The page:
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General Discussion / Re: Politics and other ailments of the real world
« on: November 02, 2018, 07:45:57 PM »
I'm just completely sick of Trump. I'm sick of seeing his face. I'm sick of hearing his voice. I'm sick of looking at the news and seeing yet another article about him doing something stupid. If the Democrats do well in the midterms, I am hoping against hope they start impeachment immediately. But I have a feeling they won't, and that's even assuming they do well enough to be able to pull it off in the first place. It's entirely plausible we'll end up with another six years of this moron. Add to that Bolsonaro, Orban, Erdogan, Duterte, Modi, Babis and the rest of them, it will be a very long time before the democracies of the world recover from these years of complete insanity. And the worst thing is, in a few decades people will probably forget all about it and then we'll get a fresh round of them all over again.

I just don't understand the appeal of these people.

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General Discussion / Re: Politics and other ailments of the real world
« on: November 02, 2018, 12:40:52 PM »
To go back to the subject of misogyny as a hate crime in the UK from a few posts back.

https://www.bbc.co.uk/news/uk-46053069

This is a call to focus on core policing from former Chief Constable Sara Thornton and her comments were described as shameful by sue Fish whose Nottinghamshire force have recorded misogyny but not misandry a hate crime for the past 2 years.

My thoughts for what they are worth. A man could not have made the statement Sara Thornton made without being called on to resign. The law in the UK is not gender specific but looks alarmingly close to becoming so. Sue Fish has attacked a colleagues statement without addressing the how or why her own viewpoint is valid.

If a woman is assaulted or subjected to violence she has no less protection within the law than a man, which is as it should be. Nobody for any reason should be treated as a priority or entitled to special treatment by the police. Everybody should have access to protection and help as required.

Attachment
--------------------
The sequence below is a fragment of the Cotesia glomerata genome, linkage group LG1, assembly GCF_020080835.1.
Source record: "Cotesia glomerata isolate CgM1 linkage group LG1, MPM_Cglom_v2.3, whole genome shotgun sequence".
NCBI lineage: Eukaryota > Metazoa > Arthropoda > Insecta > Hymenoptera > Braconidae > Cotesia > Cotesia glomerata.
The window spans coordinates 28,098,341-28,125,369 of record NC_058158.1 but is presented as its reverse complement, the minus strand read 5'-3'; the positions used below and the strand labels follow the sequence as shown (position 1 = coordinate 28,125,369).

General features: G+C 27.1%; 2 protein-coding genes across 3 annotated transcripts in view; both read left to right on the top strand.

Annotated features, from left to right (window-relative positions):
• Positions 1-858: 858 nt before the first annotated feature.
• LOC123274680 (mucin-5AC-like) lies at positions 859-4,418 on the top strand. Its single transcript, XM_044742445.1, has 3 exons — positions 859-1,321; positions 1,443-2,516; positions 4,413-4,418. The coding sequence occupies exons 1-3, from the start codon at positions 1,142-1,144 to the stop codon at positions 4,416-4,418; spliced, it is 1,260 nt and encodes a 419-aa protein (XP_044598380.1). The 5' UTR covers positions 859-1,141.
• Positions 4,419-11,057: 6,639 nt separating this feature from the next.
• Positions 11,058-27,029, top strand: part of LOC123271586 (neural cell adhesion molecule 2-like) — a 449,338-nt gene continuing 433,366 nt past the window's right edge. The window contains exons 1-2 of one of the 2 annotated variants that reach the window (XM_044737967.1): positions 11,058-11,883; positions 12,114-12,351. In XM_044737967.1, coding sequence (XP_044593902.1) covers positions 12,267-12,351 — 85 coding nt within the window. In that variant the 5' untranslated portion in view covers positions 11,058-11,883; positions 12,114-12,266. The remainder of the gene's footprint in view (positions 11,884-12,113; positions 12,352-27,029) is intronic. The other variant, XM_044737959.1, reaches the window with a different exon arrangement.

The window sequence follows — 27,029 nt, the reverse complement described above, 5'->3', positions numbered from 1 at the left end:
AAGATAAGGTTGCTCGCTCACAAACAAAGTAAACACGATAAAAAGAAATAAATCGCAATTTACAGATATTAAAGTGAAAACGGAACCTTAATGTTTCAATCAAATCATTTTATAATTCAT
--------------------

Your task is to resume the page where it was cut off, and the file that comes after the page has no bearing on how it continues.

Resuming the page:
My perception of policing over the last 20 years is police are no longer interested in serving the public and are solely used as an ever more ineffectual deterrent to committing crime. The reason is the ever more political nature of policing strategy and the diversion of resources to pet projects. Crime against property goes largely un-investigated and barely recorded. I have 2 serving police officers within my family.

Years of needless budget cuts have gutted our police service and left them close to worthless. Pretty every day I've read another article about knife crime in London, or residents in Manchester banding together to stop bike muggings because the police won't do it. I have a friend who lived in Torquay and he claimed vigilante groups would try and protect children from abusers because the police weren't there. It also seems that the government likes to excuse itself by claiming that the rise in crime is due to an increase in reporting so that they can get away with more cuts.

I don't know enough about economics to say that austerity is definitely a bad thing, but even if austerity is a valid approach to our economic problems, there are probably a million more superfluous institutions you can make cuts to before the police force.

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General Discussion / Re: Politics and other ailments of the real world
« on: October 27, 2018, 11:43:46 AM »
It's disheartening to feel like a country you want to feel pride in has soured and turned violently stupid. Hopefully other countries with sane officials (and areas of the US that are leading the way in progressive thinking, like California) can hold the line and offer somewhere for people who aren't crazy to gather and help each other. As to where those countries will be? That's yet to be seen.

I think many of the countries that have suffered the worst from this upsurge in stupidity are usually those with two party systems. In Germany and Sweden people still voted for these people, but the impact was lessened by them having a proportional representative system with lots of parties.

Then again, I think a lot of countries with these systems went the same way, so maybe that's too much to hope for. I keep wondering when things will change and people will come to their senses and so far it hasn't happened. Orban got reelected, Erdogan had the constitution changed, Bolsonaro will almost certainly win in Brazil. The world has gone insane.

I'm not in the least surprised that a fanatical Trump supporter would try to blow up the people he's attacked. The more stupid things Trump says and does, the more his supporters continue to stand by him, the more he reminds me of a cult leader.